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a.k.a. Internet Explorer's Fall from GraceInternet Explorer Falls from GraceI heard a quote from a co-worker the other day:
"Internet Explorer is the browser you use to download other browsers."
I love that quote because I love to hate IE. Yes, IE10 is better (best yet!), but because of the huge corporate install base of Internet Explorer we still need to to support 4 (!) versions of Internet Explorer going all the way back to IE7. This is very annoying. As any web developer knows, you build your sites in a good browser, both because it's got the latest and greatest rendering, but also because it has tools that help you build the page - Webkit Developer Tools, or Firefox's FireBug plugin. Then, after your page is built according to spec, you then have a totally new process to go through your pages and make everything look acceptable in all the supported versions of IE.
  • You may start with IE7.
  • Then, you have a new (shorter) process for IE8.
  • Then, you have a new process (shorter, still) for IE9.
  • But then you still have to go through IE10.
  • Then, you notice that your IE conditional classes you implemented from html5boilerplate don't work for IE10. So you have to resort to some javascript to apply the class to the html element...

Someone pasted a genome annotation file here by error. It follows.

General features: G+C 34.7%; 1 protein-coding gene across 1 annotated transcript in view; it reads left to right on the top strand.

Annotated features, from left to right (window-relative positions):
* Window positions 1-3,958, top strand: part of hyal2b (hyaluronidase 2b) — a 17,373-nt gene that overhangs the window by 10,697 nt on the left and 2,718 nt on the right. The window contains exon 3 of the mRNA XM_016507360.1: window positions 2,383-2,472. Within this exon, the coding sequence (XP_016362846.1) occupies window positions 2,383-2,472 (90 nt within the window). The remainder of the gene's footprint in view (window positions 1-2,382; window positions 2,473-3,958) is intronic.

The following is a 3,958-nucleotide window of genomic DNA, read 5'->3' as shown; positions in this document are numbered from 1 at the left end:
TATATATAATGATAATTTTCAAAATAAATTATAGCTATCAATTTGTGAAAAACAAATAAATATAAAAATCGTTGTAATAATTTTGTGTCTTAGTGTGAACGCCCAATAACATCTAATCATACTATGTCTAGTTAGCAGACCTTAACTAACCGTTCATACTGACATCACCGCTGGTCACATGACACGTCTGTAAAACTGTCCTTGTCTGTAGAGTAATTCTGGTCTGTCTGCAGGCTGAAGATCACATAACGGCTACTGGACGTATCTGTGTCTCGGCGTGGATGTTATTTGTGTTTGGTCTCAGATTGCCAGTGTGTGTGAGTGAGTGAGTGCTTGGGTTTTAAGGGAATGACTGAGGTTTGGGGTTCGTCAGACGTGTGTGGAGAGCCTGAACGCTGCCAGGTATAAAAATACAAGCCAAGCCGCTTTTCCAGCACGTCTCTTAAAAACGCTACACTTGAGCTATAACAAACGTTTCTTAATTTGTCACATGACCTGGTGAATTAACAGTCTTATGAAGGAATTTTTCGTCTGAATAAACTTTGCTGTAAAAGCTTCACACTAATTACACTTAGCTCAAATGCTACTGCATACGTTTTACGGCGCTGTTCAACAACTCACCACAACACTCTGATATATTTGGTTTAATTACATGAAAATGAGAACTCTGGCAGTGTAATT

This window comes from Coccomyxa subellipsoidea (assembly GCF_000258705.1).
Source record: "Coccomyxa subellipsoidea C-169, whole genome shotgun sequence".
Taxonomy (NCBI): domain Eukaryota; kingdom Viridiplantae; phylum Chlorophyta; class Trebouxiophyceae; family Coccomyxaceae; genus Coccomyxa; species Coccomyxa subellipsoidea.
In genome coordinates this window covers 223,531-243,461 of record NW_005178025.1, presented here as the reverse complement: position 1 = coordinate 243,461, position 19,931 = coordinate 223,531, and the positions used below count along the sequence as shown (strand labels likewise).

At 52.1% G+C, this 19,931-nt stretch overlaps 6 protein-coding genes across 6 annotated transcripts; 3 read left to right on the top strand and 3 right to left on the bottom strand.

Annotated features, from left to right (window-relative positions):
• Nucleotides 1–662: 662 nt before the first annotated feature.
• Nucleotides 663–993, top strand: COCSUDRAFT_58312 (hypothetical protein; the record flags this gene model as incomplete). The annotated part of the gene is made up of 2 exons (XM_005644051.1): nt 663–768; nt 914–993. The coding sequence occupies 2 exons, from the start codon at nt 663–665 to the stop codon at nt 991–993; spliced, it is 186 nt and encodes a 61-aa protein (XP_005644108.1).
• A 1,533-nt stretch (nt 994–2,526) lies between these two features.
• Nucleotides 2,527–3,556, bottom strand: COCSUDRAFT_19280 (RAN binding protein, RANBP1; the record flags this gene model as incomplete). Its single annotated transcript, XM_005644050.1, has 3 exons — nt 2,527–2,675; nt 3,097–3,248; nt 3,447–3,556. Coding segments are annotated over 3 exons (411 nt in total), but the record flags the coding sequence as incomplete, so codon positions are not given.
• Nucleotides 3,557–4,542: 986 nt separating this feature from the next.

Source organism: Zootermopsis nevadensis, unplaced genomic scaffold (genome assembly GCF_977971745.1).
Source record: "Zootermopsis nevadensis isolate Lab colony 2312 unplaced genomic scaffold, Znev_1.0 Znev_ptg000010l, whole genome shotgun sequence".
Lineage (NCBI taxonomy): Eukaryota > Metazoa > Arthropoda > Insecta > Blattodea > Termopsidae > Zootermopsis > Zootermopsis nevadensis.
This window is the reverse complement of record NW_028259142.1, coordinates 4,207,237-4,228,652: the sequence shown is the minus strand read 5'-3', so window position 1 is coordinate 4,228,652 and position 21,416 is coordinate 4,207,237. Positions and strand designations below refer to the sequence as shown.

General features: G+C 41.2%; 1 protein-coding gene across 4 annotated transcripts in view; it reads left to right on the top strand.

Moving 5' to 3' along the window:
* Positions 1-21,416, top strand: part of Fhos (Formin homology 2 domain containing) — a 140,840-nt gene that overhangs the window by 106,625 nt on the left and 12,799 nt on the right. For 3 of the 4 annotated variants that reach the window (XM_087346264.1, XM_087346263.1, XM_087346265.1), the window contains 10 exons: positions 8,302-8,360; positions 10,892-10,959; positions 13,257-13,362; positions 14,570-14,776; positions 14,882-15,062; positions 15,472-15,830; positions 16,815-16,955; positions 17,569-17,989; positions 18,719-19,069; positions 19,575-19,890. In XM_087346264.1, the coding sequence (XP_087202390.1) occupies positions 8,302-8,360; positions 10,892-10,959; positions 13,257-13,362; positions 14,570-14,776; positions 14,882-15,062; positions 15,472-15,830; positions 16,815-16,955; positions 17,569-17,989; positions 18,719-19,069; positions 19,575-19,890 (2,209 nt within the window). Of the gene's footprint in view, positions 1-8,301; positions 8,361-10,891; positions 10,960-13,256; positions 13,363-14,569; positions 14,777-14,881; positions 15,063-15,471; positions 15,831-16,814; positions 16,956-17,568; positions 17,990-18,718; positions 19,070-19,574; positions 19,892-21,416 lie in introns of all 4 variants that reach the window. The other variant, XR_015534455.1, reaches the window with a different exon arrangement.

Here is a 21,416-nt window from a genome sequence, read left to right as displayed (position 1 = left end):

Because this process is laborious, it is more expensive. The problem is that clients actually pay for this. Sure, it's good to make more money, but I hate that the client is wasting their money on making things look decent in ancient browsers. To make this point, I periodically check out the latest browser marketshare statistics at StatCounter.
Source: StatCounter Global Stats - Browser Version (Partially Combined) Market ShareI first notice that IE10 has almost 15% market share. Yay! That's great. Let's look at IE8. Surely it is less than IE9. What the ?!? As of August 2013, IE8 seems to be on the rise, rising from 7% in July to 9% in Aug. IE9 is flat at 7.3%. Yes, folks. It's quite the battle for mediocrity! But the stat I like to focus on is this:
  • IE7 has a US marketshare of 0.57%.
Don't read that as 57%. We're talking about .0057! I love this stat and refer to it often. I feel pretty good about arguing that we should urge the client to NOT pay us to do this... mostly to no avail. It is too often that clients companies want to see our beautiful sites on whatever browser their network admins set as the default circa 2001. Bummer. But surely, IE7's days are numbered.....